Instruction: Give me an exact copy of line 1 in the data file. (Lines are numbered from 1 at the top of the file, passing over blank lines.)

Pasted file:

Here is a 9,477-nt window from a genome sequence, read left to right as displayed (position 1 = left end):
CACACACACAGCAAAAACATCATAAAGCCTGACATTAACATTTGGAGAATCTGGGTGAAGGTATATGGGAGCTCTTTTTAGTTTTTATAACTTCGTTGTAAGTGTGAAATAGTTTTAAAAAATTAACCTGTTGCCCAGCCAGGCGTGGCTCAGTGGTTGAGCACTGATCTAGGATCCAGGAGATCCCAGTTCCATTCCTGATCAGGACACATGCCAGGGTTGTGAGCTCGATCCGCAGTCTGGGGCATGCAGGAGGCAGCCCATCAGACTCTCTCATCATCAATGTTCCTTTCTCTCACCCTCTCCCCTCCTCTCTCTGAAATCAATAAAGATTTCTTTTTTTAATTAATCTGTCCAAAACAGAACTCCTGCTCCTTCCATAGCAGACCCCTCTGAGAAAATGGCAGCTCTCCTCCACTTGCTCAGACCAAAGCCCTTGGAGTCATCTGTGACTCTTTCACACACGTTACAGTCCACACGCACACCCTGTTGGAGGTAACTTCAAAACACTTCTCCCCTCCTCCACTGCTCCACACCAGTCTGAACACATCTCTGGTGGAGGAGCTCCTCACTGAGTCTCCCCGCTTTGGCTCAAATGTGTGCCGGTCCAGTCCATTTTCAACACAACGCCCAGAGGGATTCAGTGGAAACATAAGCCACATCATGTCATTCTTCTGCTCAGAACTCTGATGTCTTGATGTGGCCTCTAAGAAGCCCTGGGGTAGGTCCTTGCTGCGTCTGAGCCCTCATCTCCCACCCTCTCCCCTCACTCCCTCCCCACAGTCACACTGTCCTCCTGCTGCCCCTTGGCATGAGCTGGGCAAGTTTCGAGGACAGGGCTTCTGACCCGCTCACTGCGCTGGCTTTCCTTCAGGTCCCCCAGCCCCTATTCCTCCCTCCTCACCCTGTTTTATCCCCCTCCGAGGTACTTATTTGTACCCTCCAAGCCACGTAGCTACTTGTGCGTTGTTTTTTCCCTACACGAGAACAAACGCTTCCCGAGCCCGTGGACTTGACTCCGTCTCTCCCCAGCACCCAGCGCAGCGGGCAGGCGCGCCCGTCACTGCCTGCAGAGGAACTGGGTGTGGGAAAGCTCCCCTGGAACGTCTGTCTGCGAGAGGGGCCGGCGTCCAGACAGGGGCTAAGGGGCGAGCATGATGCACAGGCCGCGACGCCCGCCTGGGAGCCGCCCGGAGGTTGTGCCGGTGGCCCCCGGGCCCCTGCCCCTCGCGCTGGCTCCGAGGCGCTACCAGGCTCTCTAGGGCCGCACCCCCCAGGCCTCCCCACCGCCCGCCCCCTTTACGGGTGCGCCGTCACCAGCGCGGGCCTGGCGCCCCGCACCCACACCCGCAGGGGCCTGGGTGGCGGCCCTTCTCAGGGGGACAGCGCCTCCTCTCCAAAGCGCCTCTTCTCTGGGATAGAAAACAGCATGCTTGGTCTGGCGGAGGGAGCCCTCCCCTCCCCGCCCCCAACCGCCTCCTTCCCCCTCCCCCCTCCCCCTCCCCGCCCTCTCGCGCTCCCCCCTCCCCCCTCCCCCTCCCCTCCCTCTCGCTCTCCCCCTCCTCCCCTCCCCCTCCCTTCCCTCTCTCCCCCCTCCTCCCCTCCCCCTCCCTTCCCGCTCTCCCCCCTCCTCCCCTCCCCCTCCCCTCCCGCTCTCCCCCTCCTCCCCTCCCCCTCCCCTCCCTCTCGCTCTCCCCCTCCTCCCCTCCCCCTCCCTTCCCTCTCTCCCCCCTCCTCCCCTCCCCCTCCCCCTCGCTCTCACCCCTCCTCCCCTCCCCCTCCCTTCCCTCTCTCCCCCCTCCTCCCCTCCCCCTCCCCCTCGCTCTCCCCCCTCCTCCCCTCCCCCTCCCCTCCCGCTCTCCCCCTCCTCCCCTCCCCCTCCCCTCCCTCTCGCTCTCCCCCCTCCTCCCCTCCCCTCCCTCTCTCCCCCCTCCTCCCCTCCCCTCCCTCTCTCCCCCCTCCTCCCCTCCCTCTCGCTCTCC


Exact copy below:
Here is a 9,477-nt window from a genome sequence, read left to right as displayed (position 1 = left end):